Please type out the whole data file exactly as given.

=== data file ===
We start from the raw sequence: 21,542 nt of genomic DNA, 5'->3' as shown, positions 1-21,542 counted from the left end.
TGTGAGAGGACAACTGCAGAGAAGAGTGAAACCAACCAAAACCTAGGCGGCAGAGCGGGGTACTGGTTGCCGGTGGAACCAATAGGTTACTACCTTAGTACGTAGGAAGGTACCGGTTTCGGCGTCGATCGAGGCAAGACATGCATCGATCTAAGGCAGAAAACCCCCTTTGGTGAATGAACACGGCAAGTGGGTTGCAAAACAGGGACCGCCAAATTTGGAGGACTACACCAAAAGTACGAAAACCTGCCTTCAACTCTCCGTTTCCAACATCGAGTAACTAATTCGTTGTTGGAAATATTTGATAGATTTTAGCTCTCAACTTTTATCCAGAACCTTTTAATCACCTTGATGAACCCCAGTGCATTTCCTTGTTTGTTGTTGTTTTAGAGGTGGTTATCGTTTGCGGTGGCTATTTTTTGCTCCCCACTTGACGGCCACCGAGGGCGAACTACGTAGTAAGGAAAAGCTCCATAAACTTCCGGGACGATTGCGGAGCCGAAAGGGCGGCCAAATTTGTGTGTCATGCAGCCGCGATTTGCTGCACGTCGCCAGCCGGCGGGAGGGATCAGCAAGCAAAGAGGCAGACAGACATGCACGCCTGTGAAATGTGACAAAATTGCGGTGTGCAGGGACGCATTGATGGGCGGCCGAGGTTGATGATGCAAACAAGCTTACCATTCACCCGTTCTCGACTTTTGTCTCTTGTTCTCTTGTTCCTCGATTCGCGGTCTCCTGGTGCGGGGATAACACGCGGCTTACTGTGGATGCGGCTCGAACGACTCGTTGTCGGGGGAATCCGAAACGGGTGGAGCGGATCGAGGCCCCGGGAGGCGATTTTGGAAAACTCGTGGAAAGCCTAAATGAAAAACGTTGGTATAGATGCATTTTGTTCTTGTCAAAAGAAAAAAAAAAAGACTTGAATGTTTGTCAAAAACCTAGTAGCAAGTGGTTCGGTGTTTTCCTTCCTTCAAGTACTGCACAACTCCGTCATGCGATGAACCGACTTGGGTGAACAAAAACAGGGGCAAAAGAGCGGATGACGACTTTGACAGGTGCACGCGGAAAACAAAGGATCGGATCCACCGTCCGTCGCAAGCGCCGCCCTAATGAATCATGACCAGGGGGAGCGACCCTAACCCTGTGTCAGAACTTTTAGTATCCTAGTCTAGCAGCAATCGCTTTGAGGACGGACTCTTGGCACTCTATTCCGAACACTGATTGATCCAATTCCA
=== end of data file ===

We start from the raw sequence: 21,542 nt of genomic DNA, 5'->3' as shown, positions 1-21,542 counted from the left end.
TGTGAGAGGACAACTGCAGAGAAGAGTGAAACCAACCAAAACCTAGGCGGCAGAGCGGGGTACTGGTTGCCGGTGGAACCAATAGGTTACTACCTTAGTACGTAGGAAGGTACCGGTTTCGGCGTCGATCGAGGCAAGACATGCATCGATCTAAGGCAGAAAACCCCCTTTGGTGAATGAACACGGCAAGTGGGTTGCAAAACAGGGACCGCCAAATTTGGAGGACTACACCAAAAGTACGAAAACCTGCCTTCAACTCTCCGTTTCCAACATCGAGTAACTAATTCGTTGTTGGAAATATTTGATAGATTTTAGCTCTCAACTTTTATCCAGAACCTTTTAATCACCTTGATGAACCCCAGTGCATTTCCTTGTTTGTTGTTGTTTTAGAGGTGGTTATCGTTTGCGGTGGCTATTTTTTGCTCCCCACTTGACGGCCACCGAGGGCGAACTACGTAGTAAGGAAAAGCTCCATAAACTTCCGGGACGATTGCGGAGCCGAAAGGGCGGCCAAATTTGTGTGTCATGCAGCCGCGATTTGCTGCACGTCGCCAGCCGGCGGGAGGGATCAGCAAGCAAAGAGGCAGACAGACATGCACGCCTGTGAAATGTGACAAAATTGCGGTGTGCAGGGACGCATTGATGGGCGGCCGAGGTTGATGATGCAAACAAGCTTACCATTCACCCGTTCTCGACTTTTGTCTCTTGTTCTCTTGTTCCTCGATTCGCGGTCTCCTGGTGCGGGGATAACACGCGGCTTACTGTGGATGCGGCTCGAACGACTCGTTGTCGGGGGAATCCGAAACGGGTGGAGCGGATCGAGGCCCCGGGAGGCGATTTTGGAAAACTCGTGGAAAGCCTAAATGAAAAACGTTGGTATAGATGCATTTTGTTCTTGTCAAAAGAAAAAAAAAAAGACTTGAATGTTTGTCAAAAACCTAGTAGCAAGTGGTTCGGTGTTTTCCTTCCTTCAAGTACTGCACAACTCCGTCATGCGATGAACCGACTTGGGTGAACAAAAACAGGGGCAAAAGAGCGGATGACGACTTTGACAGGTGCACGCGGAAAACAAAGGATCGGATCCACCGTCCGTCGCAAGCGCCGCCCTAATGAATCATGACCAGGGGGAGCGACCCTAACCCTGTGTCAGAACTTTTAGTATCCTAGTCTAGCAGCAATCGCTTTGAGGACGGACTCTTGGCACTCTATTCCGAACACTGATTGATCCAATTCCA